Flowers is must-see on the gridiron
Editor's Note: This story appears in the October 2009 Arizona issue of ESPN RISE Magazine
Whether he's on offense, defense or special teams, Millennium (Goodyear, Ariz.) senior Marquis Flowers must be accounted for at all times. And if he isn't, well, let's just say your football team is going to be as successful as a relationship between Terrell Owens and his quarterback.
Though free safety is his primary position on defense, teams have to locate Flowers before every snap because he can effortlessly shift to linebacker or corner. Offensively, he makes most of his plays running the ball, but he can also swing out for a key reception. And opponents had better get a blocker on him on special teams or they'll be getting their kicks sent right back the other way.
"He can pretty much line up anywhere he wants to and make something happen," says Agua Fria head coach Kelly Epley, who watched Flowers rush for 134 yards and block a punt in a Millennium victory over his Owls last year.
Flowers has been making it happen in all facets of the game since first donning a varsity uniform as a sophomore. Considered the top all-around player in the state and one of the best recruits in the nation, the 6-foot-3, 205-pounder has received scholarship offers from the likes of Arizona State, Arizona, USC, Oregon, Notre Dame and Michigan.
The majority of those programs project Flowers at safety in college, though Notre Dame has offered him to play running back. Regardless of what position Flowers ends up playing at the next level, he's going to make an impact.
"I like safety because everything is in front of me and I can come up and make a big hit," he says.
But there are perks to carrying the ball as well. "I like running back because I can score touchdowns, get the girls and sell tickets," he adds.
After spending his entire ninth-grade year on the freshman team, Flowers earned a starting nod on varsity the following season. He played mostly at safety but also saw spot duty at running back.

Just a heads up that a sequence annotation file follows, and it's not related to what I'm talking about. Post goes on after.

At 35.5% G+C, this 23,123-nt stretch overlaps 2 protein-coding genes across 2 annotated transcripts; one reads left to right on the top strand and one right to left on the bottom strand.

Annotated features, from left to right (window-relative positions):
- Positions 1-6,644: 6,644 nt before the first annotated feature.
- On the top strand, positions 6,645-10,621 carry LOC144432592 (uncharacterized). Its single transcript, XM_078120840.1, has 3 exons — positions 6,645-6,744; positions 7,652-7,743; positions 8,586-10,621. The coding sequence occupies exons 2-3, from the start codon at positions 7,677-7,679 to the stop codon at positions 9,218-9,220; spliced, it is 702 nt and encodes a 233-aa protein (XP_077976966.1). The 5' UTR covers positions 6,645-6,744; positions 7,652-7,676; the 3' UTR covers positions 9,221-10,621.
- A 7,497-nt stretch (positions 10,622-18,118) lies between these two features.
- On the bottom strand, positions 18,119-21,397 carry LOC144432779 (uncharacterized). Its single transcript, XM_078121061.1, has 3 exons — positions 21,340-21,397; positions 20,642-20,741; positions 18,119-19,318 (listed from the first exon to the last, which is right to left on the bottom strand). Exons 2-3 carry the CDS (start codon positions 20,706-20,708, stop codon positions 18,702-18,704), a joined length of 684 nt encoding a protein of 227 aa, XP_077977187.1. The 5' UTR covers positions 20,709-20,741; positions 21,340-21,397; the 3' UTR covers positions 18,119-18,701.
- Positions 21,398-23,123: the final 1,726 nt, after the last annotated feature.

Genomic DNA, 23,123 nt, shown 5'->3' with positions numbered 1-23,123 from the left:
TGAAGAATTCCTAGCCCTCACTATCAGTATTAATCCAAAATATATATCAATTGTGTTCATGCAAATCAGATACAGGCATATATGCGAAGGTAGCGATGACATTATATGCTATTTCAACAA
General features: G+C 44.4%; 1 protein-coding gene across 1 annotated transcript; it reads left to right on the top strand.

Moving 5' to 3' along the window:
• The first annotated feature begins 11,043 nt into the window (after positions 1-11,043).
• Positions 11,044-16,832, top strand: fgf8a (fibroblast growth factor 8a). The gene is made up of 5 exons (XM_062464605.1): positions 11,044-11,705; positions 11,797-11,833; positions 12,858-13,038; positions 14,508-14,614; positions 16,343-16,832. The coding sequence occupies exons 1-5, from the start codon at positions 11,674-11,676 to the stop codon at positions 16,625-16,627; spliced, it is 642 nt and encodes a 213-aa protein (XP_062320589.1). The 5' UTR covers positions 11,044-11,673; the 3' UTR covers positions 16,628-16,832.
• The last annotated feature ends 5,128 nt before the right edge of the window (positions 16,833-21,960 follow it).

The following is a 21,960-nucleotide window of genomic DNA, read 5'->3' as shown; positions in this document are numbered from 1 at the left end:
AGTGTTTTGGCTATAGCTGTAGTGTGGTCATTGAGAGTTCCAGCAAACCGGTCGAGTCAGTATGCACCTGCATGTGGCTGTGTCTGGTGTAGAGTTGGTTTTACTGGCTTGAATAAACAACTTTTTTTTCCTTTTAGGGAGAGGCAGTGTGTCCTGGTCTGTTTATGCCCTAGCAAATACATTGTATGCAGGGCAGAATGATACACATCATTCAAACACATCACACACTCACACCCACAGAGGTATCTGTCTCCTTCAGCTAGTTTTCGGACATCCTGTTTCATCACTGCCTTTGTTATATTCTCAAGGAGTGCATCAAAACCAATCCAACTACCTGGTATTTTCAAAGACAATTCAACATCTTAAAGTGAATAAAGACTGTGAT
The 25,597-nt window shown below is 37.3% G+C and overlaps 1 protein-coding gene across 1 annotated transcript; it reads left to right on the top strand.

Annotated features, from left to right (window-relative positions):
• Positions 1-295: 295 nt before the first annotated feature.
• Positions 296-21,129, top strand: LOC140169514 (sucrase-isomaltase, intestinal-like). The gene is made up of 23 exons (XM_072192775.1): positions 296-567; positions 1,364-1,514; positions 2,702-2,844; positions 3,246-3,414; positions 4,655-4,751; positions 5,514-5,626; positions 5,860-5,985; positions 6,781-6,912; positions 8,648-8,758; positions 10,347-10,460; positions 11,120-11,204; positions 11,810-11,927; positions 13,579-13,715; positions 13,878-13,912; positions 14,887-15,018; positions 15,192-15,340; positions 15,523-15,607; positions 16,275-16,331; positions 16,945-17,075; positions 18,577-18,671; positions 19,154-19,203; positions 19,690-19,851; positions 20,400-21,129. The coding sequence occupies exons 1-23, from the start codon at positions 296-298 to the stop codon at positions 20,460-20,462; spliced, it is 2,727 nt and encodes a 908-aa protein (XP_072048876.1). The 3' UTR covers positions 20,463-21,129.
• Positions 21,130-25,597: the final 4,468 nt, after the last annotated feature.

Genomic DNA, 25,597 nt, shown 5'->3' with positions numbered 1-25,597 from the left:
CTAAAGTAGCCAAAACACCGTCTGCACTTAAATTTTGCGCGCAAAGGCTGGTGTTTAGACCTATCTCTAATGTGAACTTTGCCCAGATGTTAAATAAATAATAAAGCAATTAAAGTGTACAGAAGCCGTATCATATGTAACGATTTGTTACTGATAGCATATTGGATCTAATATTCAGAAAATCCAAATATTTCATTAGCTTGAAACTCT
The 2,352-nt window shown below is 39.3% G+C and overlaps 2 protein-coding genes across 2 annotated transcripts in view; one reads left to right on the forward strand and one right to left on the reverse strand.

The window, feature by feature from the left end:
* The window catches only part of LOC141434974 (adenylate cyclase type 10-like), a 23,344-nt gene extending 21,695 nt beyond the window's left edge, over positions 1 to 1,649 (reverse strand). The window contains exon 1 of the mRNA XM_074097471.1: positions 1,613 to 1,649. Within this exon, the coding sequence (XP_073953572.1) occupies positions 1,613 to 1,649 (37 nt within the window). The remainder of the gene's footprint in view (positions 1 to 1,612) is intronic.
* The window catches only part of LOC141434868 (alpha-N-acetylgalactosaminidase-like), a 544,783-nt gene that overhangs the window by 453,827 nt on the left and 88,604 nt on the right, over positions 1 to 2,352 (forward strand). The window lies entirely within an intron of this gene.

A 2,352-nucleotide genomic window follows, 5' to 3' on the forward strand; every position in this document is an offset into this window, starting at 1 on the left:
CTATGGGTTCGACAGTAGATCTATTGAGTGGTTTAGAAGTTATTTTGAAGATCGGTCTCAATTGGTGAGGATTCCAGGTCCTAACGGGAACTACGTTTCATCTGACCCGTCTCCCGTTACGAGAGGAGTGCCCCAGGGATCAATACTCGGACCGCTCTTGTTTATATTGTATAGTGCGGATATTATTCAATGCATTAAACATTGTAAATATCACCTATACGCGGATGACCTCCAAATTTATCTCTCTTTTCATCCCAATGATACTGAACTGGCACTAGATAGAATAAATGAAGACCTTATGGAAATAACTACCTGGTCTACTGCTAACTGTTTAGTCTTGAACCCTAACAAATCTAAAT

As Millennium's youngest player that season, he was understandably nervous in his varsity debut against Buckeye. To make matters worse, Buckeye put him to the test right away by throwing in his direction, hoping to exploit his inexperience.
That's when Flowers went from intimidated underclassman to unflinching playmaker. On one pass, he made a great read on the ball and got his hands on it, juggling it a few times before securing it for his first career interception.
"I was so scared when the ball was coming my way," Flowers admits. "I caught it kind of funny. I was like, 'Uh-oh.' I just had to suck it up and make a play."
He added two touchdown runs in the game to help lead the Tigers to a 14-7 victory. The performance gave him a much-needed confidence boost, and he continued to provide game-changing moments throughout the season.
"He has the natural ability to make big plays," Millennium second-year head coach Curtis Mays says.
Later in his sophomore season during a game against Queen Creek, Flowers recorded a sack, a forced fumble and a fumble recovery all on the same play, and Millennium went on to kick a field goal on its ensuing possession. Then in the same game, he blocked a punt out of the end zone for a safety, which made the score 5-0 and keyed the Tigers'15-7 win.
On the punt block, Flowers wasn't even supposed to rush the punter. But he saw an opportunity that was too good to pass up.
"I jumped perfect off the ball," Flowers says. "The guy who was going after me opened up his body and I cut inside. The ball wasn't even in the punter's hands, so I just went for it."
The next day in film session, then-head coach Mark Smith told Flowers to stick with his assignments moving forward but also congratulated him for coming through during a critical juncture.
"I'll never forget that play," says Smith, who's now the head coach at Moon Valley. "We needed something, and special kids come up with big plays when you need something."
Flowers finished the season with 76 tackles, three sacks, one interception, five passes deflected and two blocked kicks. Last year, Flowers took a more prominent role on the offensive side of the ball. After getting only four carries as a sophomore, he toted the rock 131 times en route to 932 yards and eight scores as a junior. He added six receptions for 139 yards.
Flowers continued to thrive on defense as well, recording 87 tackles, three interceptions and a sack. He added three blocked punts and a blocked field-goal attempt on special teams to earn a spot on the All-State second team. Meanwhile, Millennium went 9-3 and was edged by Peoria, 33-27, in the second round of the Class 4A, Division I state playoffs.
Flowers credits film study and offseason workouts with preparing him for so many roles on the gridiron. He spent four days a week this past summer lifting, running and performing position-specific drills. As an elite recruit, Flowers understands there are great expectations for him this season.
"I'm trying to take hold of this leadership role -- trying to give the younger guys someone to follow, someone to look up to," he says. "[And if] they need a play, I'll get 'em a play."
No matter what position he's playing.
Jon Mahoney covers high school sports for ESPN RISE Magazine.
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